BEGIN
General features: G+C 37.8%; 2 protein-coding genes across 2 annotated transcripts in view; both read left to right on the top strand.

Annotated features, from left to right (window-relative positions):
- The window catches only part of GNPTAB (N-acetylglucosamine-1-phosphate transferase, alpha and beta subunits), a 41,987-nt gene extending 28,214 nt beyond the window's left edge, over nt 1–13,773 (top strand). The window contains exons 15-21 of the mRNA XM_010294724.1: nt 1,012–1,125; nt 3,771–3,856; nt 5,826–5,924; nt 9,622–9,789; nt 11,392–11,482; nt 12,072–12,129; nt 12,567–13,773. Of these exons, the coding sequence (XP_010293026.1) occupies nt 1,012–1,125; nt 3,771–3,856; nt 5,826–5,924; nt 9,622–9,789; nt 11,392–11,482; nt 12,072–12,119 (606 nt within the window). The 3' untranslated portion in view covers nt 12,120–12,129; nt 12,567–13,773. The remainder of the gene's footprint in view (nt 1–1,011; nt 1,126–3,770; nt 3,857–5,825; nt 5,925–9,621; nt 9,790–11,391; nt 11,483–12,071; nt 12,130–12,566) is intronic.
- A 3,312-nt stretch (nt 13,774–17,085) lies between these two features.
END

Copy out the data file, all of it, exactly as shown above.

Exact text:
General features: G+C 37.8%; 2 protein-coding genes across 2 annotated transcripts in view; both read left to right on the top strand.

Annotated features, from left to right (window-relative positions):
- The window catches only part of GNPTAB (N-acetylglucosamine-1-phosphate transferase, alpha and beta subunits), a 41,987-nt gene extending 28,214 nt beyond the window's left edge, over nt 1–13,773 (top strand). The window contains exons 15-21 of the mRNA XM_010294724.1: nt 1,012–1,125; nt 3,771–3,856; nt 5,826–5,924; nt 9,622–9,789; nt 11,392–11,482; nt 12,072–12,129; nt 12,567–13,773. Of these exons, the coding sequence (XP_010293026.1) occupies nt 1,012–1,125; nt 3,771–3,856; nt 5,826–5,924; nt 9,622–9,789; nt 11,392–11,482; nt 12,072–12,119 (606 nt within the window). The 3' untranslated portion in view covers nt 12,120–12,129; nt 12,567–13,773. The remainder of the gene's footprint in view (nt 1–1,011; nt 1,126–3,770; nt 3,857–5,825; nt 5,925–9,621; nt 9,790–11,391; nt 11,483–12,071; nt 12,130–12,566) is intronic.
- A 3,312-nt stretch (nt 13,774–17,085) lies between these two features.